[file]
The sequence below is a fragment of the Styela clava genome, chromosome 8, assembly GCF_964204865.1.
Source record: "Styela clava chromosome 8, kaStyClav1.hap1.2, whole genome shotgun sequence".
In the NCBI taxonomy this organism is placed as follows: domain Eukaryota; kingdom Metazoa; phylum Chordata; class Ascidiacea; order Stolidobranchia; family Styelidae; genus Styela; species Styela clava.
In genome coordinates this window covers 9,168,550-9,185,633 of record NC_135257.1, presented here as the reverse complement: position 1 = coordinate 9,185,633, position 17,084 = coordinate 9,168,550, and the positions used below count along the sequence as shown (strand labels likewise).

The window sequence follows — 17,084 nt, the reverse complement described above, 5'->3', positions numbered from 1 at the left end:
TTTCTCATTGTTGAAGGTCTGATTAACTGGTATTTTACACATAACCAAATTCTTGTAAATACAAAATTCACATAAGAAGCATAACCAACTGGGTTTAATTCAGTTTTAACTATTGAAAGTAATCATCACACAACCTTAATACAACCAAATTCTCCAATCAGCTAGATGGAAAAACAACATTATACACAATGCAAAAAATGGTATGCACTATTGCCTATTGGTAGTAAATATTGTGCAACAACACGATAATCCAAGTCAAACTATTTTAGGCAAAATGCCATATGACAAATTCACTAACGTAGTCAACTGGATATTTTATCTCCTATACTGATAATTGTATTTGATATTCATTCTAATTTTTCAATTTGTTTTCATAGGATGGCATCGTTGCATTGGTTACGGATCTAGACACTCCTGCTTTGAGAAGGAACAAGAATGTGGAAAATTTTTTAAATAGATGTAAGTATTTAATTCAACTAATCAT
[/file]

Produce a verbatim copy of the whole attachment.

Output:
The sequence below is a fragment of the Styela clava genome, chromosome 8, assembly GCF_964204865.1.
Source record: "Styela clava chromosome 8, kaStyClav1.hap1.2, whole genome shotgun sequence".
In the NCBI taxonomy this organism is placed as follows: domain Eukaryota; kingdom Metazoa; phylum Chordata; class Ascidiacea; order Stolidobranchia; family Styelidae; genus Styela; species Styela clava.
In genome coordinates this window covers 9,168,550-9,185,633 of record NC_135257.1, presented here as the reverse complement: position 1 = coordinate 9,185,633, position 17,084 = coordinate 9,168,550, and the positions used below count along the sequence as shown (strand labels likewise).

The window sequence follows — 17,084 nt, the reverse complement described above, 5'->3', positions numbered from 1 at the left end:
TTTCTCATTGTTGAAGGTCTGATTAACTGGTATTTTACACATAACCAAATTCTTGTAAATACAAAATTCACATAAGAAGCATAACCAACTGGGTTTAATTCAGTTTTAACTATTGAAAGTAATCATCACACAACCTTAATACAACCAAATTCTCCAATCAGCTAGATGGAAAAACAACATTATACACAATGCAAAAAATGGTATGCACTATTGCCTATTGGTAGTAAATATTGTGCAACAACACGATAATCCAAGTCAAACTATTTTAGGCAAAATGCCATATGACAAATTCACTAACGTAGTCAACTGGATATTTTATCTCCTATACTGATAATTGTATTTGATATTCATTCTAATTTTTCAATTTGTTTTCATAGGATGGCATCGTTGCATTGGTTACGGATCTAGACACTCCTGCTTTGAGAAGGAACAAGAATGTGGAAAATTTTTTAAATAGATGTAAGTATTTAATTCAACTAATCAT